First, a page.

Blog Focus On The Twitter Phishing Scam
Blog Focus is Technorati's daily roundup of the top stories as told by the bloggers of the world. Each day five posts, no matter how popular or nascent, will be selected by editors to portray a general unscientific reaction to discussion points around the 'Net.
Maybe this Blog Focus should have included the words “yet another” as in yet another Twitter phishing scam? They seem plentiful these days, bots and scammers trying to invoke their mostly annoying and occasionally damaging wrath across the twittersphere. Such is the price to pay, one supposes, for partaking of the free and ever more popular service. But it does bring up sticky questions about the ability of Twitter – and other popular social media/social networking communities – to successfully police nefarious forces amidst the masses who are finding ever more clever ways to interact and communicate with one another.
Some takeaways and reaction from the blogospheric realm:
• The Huffington Post: Many people on Twitter say they've been sent Direct Messages (DMs) or Tweets that include a generic message encouraging the recipient to click on a link, along with a URL. Some of the messages that have been received have read "You're on this vid!", "hah, i think i seen u on here," "wow. you look different on here," or "rofl this you?", each one followed by a link to a site that begins with the URL "http://videos".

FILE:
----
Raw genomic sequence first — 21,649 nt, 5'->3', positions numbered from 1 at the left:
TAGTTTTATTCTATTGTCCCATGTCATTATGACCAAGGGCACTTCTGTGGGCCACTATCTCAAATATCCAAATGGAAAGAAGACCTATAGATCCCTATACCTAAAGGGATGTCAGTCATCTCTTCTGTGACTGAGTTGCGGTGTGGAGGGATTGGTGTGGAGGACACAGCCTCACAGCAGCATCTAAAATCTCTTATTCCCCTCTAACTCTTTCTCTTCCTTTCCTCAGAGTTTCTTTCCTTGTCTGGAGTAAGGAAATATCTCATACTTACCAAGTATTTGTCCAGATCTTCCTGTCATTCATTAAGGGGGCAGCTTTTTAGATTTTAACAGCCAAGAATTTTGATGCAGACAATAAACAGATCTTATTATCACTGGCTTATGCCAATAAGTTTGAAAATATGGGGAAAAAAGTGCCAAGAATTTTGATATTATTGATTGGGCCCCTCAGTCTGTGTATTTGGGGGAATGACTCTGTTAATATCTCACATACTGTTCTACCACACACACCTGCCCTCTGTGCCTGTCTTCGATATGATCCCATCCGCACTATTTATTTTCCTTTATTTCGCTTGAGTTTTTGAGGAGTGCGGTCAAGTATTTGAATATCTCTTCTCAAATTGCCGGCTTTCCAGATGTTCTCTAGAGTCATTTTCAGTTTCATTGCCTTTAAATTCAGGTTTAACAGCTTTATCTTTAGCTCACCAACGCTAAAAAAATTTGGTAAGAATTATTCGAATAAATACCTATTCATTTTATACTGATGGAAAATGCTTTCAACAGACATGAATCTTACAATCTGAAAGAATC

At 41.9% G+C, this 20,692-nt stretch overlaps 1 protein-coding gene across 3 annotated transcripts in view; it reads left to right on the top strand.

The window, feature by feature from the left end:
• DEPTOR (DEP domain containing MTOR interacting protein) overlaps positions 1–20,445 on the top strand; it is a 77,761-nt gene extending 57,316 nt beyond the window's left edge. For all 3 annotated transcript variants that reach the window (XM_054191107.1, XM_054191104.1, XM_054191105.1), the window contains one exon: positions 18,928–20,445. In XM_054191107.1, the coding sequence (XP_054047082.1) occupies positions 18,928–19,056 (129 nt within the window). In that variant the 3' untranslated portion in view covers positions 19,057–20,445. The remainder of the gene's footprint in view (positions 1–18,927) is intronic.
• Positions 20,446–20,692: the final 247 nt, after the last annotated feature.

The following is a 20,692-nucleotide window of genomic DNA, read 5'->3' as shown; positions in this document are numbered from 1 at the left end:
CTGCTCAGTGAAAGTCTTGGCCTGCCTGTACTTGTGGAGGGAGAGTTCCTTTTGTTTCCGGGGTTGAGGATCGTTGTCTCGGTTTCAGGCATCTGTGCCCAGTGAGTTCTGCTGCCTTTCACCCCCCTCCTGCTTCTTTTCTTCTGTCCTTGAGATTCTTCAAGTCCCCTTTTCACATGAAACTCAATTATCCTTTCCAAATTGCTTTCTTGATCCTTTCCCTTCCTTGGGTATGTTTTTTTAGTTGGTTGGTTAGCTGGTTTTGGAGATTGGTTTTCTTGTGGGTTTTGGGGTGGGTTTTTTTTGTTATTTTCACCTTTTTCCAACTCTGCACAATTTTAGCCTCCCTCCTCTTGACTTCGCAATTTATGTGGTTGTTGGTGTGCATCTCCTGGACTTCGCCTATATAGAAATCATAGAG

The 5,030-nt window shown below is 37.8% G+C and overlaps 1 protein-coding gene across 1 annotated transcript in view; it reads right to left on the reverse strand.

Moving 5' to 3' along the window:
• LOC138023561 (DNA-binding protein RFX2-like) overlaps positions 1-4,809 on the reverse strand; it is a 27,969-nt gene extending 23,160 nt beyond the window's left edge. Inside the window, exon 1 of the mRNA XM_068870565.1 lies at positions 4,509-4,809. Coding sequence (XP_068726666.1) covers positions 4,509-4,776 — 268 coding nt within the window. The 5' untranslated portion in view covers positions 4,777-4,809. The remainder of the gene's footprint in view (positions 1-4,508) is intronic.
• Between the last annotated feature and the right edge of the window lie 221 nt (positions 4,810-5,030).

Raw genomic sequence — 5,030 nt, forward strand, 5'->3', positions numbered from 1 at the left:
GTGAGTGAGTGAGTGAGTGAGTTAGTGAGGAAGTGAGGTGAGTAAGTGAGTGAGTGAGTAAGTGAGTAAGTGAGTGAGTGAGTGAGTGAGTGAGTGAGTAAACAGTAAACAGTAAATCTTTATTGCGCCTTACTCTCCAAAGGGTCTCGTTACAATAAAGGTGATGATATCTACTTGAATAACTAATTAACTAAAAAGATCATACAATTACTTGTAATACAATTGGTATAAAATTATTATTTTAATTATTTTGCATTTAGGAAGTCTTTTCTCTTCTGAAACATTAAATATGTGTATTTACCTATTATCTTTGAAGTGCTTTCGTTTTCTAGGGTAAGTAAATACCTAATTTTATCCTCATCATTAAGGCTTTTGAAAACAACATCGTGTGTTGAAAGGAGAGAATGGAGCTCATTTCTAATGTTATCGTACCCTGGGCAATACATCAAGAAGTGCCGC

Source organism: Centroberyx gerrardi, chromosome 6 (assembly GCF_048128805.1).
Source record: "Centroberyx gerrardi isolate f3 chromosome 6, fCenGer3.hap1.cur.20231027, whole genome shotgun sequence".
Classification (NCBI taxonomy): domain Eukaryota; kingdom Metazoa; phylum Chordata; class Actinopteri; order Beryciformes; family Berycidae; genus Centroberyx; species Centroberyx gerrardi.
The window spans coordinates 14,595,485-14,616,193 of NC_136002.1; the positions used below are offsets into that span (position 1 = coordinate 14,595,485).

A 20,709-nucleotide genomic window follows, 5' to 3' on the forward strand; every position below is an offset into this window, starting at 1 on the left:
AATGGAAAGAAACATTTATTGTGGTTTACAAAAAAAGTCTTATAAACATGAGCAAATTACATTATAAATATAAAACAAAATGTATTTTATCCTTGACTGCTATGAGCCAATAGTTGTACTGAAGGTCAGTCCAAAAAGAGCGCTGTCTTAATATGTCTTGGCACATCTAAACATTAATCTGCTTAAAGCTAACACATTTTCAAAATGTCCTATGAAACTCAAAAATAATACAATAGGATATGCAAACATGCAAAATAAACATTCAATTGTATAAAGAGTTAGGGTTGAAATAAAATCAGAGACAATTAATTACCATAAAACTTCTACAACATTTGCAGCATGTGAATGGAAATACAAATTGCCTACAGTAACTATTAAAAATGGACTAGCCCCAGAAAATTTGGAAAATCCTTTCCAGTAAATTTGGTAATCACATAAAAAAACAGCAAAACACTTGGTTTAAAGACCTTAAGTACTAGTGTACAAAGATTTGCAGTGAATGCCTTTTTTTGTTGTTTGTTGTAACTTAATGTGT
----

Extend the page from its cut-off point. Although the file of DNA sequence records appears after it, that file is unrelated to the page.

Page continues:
• Matt Singley: Another day, another phishing or malware scam on Twitter. It seems like these are happening entirely too often, and the reason is that people continue to ignore common sense. Very, very rarely will a site hijack an account of some type without getting input from the account holder.
• Dave Delaney: Always judge a person by their avatar and username. Typically if the avatar is an attractive female (or their anatomy) and the username is a scramble of letters and numbers they should be blocked and marked as spam.
• Jeff Harbert: The point is simple: Be paranoid about your online accounts, and never trust unexpected emails about your accounts.
• Mashable: Per usual, the best way to avoid this scam is to avoid visiting the link, and to not provide your Twitter username and password on sites that look suspicious (most apps should be using OAuth at this point anyhow). And if you believe you’ve been duped, be sure to change your password immediately.